Yoichuro Nambu died earlier this month, and there was an obituary in the New York Times yesterday. He shared the Nobel Prize in Physics in 2008, and is best known for this paper

Dynamical Model of Elementary Particles Based on an Analogy with Superconductivity. I

Y. Nambu and G. Jona-Lasinio

I reproduce the abstract below because it really does summarise the work and is a nice example of a beautifully written abstract.

It is suggested that the nucleon mass arises largely as a self-energy of some primary fermion field through the same mechanism as the appearance of energy gap in the theory of superconductivity. The idea can be put into a mathematical formulation utilizing a generalized Hartree-Fock approximation which regards real nucleons as quasi-particle excitations. We consider a simplified model of nonlinear four-fermion interaction which allows a γ5-gauge group. An interesting consequence of the symmetry is that there arise automatically pseudoscalar zero-mass bound states of nucleon-antinucleon pair which may be regarded as an idealized pion. In addition, massive bound states of nucleon number zero and two are predicted in a simple approximation.I offer a few minor contextual comments, in order of decreasing significance.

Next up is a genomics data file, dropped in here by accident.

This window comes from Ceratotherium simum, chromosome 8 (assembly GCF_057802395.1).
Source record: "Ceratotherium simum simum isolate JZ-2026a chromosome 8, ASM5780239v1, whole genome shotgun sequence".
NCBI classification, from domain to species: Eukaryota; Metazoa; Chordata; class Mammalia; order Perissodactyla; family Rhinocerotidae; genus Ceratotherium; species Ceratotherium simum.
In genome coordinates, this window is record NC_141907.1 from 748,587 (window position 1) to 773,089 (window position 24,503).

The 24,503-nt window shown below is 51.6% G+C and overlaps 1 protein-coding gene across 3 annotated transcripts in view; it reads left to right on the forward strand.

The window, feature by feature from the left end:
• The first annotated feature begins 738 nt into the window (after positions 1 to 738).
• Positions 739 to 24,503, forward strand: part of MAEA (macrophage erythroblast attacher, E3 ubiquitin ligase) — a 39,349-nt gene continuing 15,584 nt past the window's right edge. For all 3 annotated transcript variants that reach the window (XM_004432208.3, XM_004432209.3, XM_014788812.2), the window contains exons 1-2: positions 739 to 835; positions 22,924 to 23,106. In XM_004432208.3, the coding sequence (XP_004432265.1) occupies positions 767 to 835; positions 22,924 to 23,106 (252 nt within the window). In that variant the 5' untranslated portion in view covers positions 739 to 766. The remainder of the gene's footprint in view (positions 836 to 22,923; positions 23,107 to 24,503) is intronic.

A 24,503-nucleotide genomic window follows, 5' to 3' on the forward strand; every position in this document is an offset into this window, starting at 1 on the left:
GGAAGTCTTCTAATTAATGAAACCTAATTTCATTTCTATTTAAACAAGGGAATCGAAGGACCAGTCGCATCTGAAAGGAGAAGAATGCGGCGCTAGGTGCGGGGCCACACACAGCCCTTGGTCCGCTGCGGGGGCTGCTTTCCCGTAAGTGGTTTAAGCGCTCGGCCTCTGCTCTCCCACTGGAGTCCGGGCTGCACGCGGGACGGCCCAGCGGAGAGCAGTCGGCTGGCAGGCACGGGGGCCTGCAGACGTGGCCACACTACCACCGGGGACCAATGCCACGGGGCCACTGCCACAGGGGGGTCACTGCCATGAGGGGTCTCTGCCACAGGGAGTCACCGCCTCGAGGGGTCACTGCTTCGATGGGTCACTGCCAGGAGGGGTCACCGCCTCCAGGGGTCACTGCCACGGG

The theory contains two parameters which can be explicitly related to observed nucleon mass and the pion-nucleon coupling constant. Some paradoxical aspects of the theory in connection with the γ5 transformation are discussed in detail.

1. Nambu's work is a very nice example of the cross-fertilisation between solid state physics and elementary particle physics. Before Nambu's paper it went mostly one way: solid state theorists used field theoretical techniques. However, Nambu showed how significant new insights in particle physics could be obtained from solid state analogues.

2. Before Nambu there was a lot of concern about the fact that BCS theory was not gauge invariant. He clarified this to the point that these objections were considered dealt with. However, I still get confused about this because of subtle issues about the Goldstone boson [associated with the broken U(1) gauge symmetry of electromagnetism] being "renormalised" by the Coulomb interaction leading to gapped plasmons. Even today there is still debate about whether there is a spontaneously broken symmetry or whether superconductors are topologically ordered, as advocated here.

3. One elegant and technical aspect of this paper was that he introduced the Nambu matrices for describing superconductivity. These and the associated Lie algebras naturally generalise to more complicated situations such field theories and superfluid 3He where the order parameter has 3 spin and 3 orbital degrees of freedom. I found this approach incredibly useful when I did my Ph.D thesis on order parameter collective modes in superfluid 3He-B. Some of this is described here.

4. Was Nambu at the right place at the right time?

In a previous post, Born for success in quantum many-body theory, I noted how more than half of the founders of the application of field theory techniques to solid state physics were born between 1923 and 1926. Nambu was born in 1921.

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